MANY TRENCHES TAKEN. PAHIS, Thursday, From the sea to the Lys there were artil-j !ery duels. From the Lys to the Somme, on the plateau of Notre Dame de Lorette, there took place during the night of the 19th and 20th the y f, To the south of the Somme and of the ) Aisne there were some artillery en- gagemenis, in the course of which we silenced the enemy's batteries. In Southern Champagne to the east of; Rheims, in the region of Plosnous les Marquise Moronviiiers, we have demol- ished the German earthworks and [ obliged him to evacuate his trenches, and caused an explosion of an ammu- nition depot. To the north-west of Bausejour we have made progress in capturing by surprise three of the enemies stations where we are now installed. To the north of Massiges our artillery has I gained the upper hand. There is no change in the Argonne. To I the south-east of St. Mihiei, in the! i-crest of Albremont, we have taken 150 i metres of the German trenches and! repulsed a counter-attack- To the north-west of Pont-a-Mousson, in! the Bois le Pretre, the enemy succeeded by a violent counter-attack, in retaking some r metres of trenches captured by us dut.i;,g th-e preceding day. We, how- ever, maintained our position solidly on the whole. In the sector of Thann (in the region of Siiberiock, Harimannsweilherkop) our: infai)try action has been in progress) since the ijight of the 19th and 2Gth. We r progressed slightly over extrermiy diffi- cult ground. i ■—i ■■ ■■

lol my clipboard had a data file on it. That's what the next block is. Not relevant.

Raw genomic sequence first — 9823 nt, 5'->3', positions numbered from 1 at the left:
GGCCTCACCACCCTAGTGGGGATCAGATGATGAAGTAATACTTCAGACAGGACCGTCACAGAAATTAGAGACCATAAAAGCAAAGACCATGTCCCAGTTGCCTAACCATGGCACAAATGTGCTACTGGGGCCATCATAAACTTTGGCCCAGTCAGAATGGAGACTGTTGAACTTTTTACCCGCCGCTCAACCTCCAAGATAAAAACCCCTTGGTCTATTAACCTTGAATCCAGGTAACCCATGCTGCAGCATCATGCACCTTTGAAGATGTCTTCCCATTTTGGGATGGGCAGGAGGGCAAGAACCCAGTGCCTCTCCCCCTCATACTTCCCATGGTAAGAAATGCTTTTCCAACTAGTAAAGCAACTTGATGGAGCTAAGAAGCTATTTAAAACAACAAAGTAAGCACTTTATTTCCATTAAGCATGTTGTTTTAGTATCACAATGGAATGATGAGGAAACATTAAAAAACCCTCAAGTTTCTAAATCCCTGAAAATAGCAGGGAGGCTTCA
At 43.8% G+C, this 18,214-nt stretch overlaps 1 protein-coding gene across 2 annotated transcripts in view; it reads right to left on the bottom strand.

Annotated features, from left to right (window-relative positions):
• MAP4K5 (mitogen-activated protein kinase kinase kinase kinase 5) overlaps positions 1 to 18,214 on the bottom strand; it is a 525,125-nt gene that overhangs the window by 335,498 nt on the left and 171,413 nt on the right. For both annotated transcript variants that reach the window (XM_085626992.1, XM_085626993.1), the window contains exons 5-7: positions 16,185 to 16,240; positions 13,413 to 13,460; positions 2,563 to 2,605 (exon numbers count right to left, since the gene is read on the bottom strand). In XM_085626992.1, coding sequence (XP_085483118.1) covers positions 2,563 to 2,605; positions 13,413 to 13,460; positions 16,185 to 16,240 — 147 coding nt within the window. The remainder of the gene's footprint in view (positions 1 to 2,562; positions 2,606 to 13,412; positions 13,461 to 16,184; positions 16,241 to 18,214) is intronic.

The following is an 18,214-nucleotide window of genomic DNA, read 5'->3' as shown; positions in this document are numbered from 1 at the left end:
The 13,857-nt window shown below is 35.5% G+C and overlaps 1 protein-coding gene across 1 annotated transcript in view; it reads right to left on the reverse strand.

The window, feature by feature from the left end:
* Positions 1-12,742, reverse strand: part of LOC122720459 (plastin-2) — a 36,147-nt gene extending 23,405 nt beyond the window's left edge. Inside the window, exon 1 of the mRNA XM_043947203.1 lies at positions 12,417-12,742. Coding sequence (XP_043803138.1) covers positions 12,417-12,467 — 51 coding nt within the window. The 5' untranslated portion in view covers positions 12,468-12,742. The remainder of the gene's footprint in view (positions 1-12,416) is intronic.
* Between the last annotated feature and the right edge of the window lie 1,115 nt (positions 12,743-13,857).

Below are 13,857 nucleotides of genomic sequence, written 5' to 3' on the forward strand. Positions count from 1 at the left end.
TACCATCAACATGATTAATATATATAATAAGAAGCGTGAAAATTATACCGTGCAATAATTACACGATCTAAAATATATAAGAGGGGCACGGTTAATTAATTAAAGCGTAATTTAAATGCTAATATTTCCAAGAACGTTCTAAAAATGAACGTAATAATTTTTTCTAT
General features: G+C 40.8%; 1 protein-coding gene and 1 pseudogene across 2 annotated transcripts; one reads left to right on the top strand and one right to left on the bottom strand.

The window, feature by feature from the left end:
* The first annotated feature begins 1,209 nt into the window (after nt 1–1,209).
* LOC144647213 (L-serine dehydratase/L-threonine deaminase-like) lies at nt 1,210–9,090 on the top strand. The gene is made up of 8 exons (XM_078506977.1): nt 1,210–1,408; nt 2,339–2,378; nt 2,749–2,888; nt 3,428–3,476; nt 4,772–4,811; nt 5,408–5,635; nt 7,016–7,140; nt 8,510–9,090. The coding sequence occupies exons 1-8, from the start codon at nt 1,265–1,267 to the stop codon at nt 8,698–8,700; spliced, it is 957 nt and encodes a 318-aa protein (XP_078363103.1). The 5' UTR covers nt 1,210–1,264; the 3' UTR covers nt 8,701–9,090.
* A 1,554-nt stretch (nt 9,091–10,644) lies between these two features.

ALLIES COME TO BLOWS. I Turkish and German Offipers Quarrel. I CAIRO, Thursday. Since the last communique, issued on January 12th, further intelligence re- ceived from reliable sources, shows that the German officers who have been com- missioned to drive the Turks against bgypt become more and more pessimistic as to the results of the venture. I They have, in fact, urgently submitted l to Constantinople that the expedition should be postponed until the organisa- tion has been improved and the forces at their disposal have been reinforced con- siderably by trained troops. The only reply received, however, was that.no delay could be entertained, and the advance must be pushed on at all costs. An Egyptian subject, who has just managed to escape from Syria, where he was in the service of the Turkish Govern- ment, reportifthat not only do the German officers think the Arab and Turkish sol- diers will kill them if they fail in their attack on. Egypt, but the Turkish officers also consider themselves doomed, .since they consider that they will all be shot by British troops or killed by the Arabs when I t;.he failure they fear is realised. Difficulties for Turks. I As the concentration of the '?urkish Army in Southern Palestine progresses,! thf dinlcuities of an advance through thel de?.rts of Sinai grow more apparent. A. long march over the desert sands is difh-1 cult for men. and it is even more so for, artillery, whUe it is absolutely impossible' to transport heavy guns to the firing line. The Turks must advance over opeu, ground, with no cover of any description, and absolutely exposed to the fire of heavy guns, battleships, ritles and machine guns. They could certainly antrench, but such an operation would be to) no purpose since, without exposing then^jelves to the same fire, they could not advance, while on the other-hand they could not remain in the trenches with neither food nor water. Doomed to Failure. I With the most willing troops in the world, therefore, the attack against such strong HJsi hOllS must fail, and in this case the Turkish Army, forced on by German officers, will probably collapse. Already fre fights between Turkish and German offioers, and quarrels that have arisen between Arabs and Turks about camels, have caused many casualties. There is no doubt that the attack will fail, and once dcalivei-edi it cannot be repeated, as the invading army must inevitably melt way, while those who manage to escape from the firing line will 00 driven by hunger and thirst to surren- der. Thus the only way that the Turks will enter Egypt will be as prisoners of war.—Press Association War Special. Cairo, Jan. 19,Ri-fugoes from Pales- tine report a steady concentration of Turkish troops in the Beersheba region, about 40 miles from the frontier and 150 miles from the Suez Canal. They' ave with them many German officers, who appear to be much less confident of suc- cess than the Turks, especially Djemal Pasha, are reported to be. Jewish refugees, who continue to arrive, report that DjemaFhas ordered all stamps, badges, and similar tokens used by the colonies to be destroyed by the colonists within 15 days, and lie has threatened to execute all who disobey. Cases of robbery and the beating of Jewish settlers are also reported, thnugh the native Jew? gavp the German officers a most friendly reception on their arrival at Jerusalem. The economic condition of f.) J country I is goin- from bad to worsq.- Times telegram. Cats Commandeered. I Cairo, Tuesday.—The convent of Mount Carmel, Palestine, has been occupied by the enemy, also houses in the vicinity "f i the railway station. Wood is now beint; used as fuel on the Syrian railways from motives of economy. I learn that In many cases German officers in Syria give their military com- mands in French, which is the Euro- pean language most generally under- stood by the people. In Lebanon and Damascus cats are being commandeered, not to form the last line but to protect the vast stores at the depots from the incursions of rats. 1, ————— I